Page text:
Responding to competition from the Private, Sheen invested in an advertising campaign aimed at increasing customer loyalty to the Express. As a result of the ad campaign, few customers were willing to switch to the Private when Armentrout stocked out of the Express, choosing instead to not purchase either the Express or the Private. As a result, demand for the Private was low, and Armentrout eventually decided to stop publishing it. Thus, the situation in Hamptonshire reverted to the scenario described in problem #3 above (i.e., Sheen sold the Express to Armentrout at a wholesale price of $0.80 per copy; Amentrout did not carry a competing private-label newspaper).
Sheen, however, noted that Armentrouts fill rate was low even though he was no longer carrying the Private; she noted (from spreadsheet Express #3c) that he stocked approximately 491 newspapers, even though expected daily demand for the Express was around 575 units. The fill rate on the Express was close to 85%.
When Sheen spoke to Armentrout about stocking more copies of the Express, he pointed out that he was stocking what was optimal for his newsstand. I even used the newsvendor formula, he pointed out defensively, adding: I will offer you a solution. Why dont you buy back unsold copies of the Express at a salvage price close to the price at which you sell me the newspapers. You could even sell me all the newspapers on consignment [i.e., buy back unsold units at the wholesale price]thats what the major publishers do with their retailers. I will surely buy more if you will buy back unsold newspapers.
Sheen returned to her office to construct the spreadsheet (Hamptonshire Express: Problem #5). The spreadsheet calculates Ralphs stocking quantity to maximize his profits (as a function of the wholesale and buy-back prices) and also calculates Sheens effort h to maximize her profits (as a function of wholesale price). To understand the impact of subsidizing unsold inventory on her effort and Armentrouts inventory stocking levels, Sheen varied the buy-back price at which she would buy back unsold newspapers.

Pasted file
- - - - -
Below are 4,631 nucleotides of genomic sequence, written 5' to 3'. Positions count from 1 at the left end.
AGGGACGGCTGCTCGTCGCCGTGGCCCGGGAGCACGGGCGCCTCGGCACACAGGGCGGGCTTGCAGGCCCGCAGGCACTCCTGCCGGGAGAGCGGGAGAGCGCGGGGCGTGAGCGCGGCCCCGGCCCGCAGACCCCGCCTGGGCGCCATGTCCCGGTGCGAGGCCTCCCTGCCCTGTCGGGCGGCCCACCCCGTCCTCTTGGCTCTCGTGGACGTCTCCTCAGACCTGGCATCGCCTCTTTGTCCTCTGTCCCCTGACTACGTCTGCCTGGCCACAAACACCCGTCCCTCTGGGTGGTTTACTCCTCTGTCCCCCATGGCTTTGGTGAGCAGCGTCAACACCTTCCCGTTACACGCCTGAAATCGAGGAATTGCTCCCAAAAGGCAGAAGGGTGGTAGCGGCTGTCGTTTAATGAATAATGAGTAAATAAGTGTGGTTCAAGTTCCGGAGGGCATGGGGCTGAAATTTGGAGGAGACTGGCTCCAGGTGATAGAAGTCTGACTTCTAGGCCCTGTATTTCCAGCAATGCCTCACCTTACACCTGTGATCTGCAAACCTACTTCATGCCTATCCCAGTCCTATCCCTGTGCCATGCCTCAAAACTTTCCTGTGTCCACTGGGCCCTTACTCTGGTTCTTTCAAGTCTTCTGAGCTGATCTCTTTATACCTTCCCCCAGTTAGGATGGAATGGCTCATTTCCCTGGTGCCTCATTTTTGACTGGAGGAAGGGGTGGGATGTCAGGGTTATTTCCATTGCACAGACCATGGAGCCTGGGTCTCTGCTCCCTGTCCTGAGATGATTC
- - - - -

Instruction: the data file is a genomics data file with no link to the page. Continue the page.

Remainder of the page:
Answer the following question
You should use the Excel spreadsheet “Hamtonshire Express: Problem #5 and “Hamptonshire express: Problem #5b” and attach the picture from excel to answer the question
a. Assume Sheen charges a wholesale price of $0.80 per copy of the Express. How does her buyback price affect Armentrouts stocking quantity? What buy-back price would maximize channel profits? How much does Armentrout stock under this buy-back plan?
b. Identify the combination of wholesale price and buy-back price that maximizes expected daily profit for the channel. How does this number compare with expected daily profit for the channel in Problem #2 (i.e., the vertically integrated channel)? (Use the simulation in Hamptonshire Express: Problem #5b; the spreadsheet determines the optimal buy-back price given the value of the wholesale transfer price from Anna to Ralph.)
c. How would Armentrouts stocking decision and Sheens effort decision change if Sheen insisted that Armentrout pay a daily franchise fee (a fixed daily fee that allowed him to carry the Express at his newsstand) in addition to the margins she earned?
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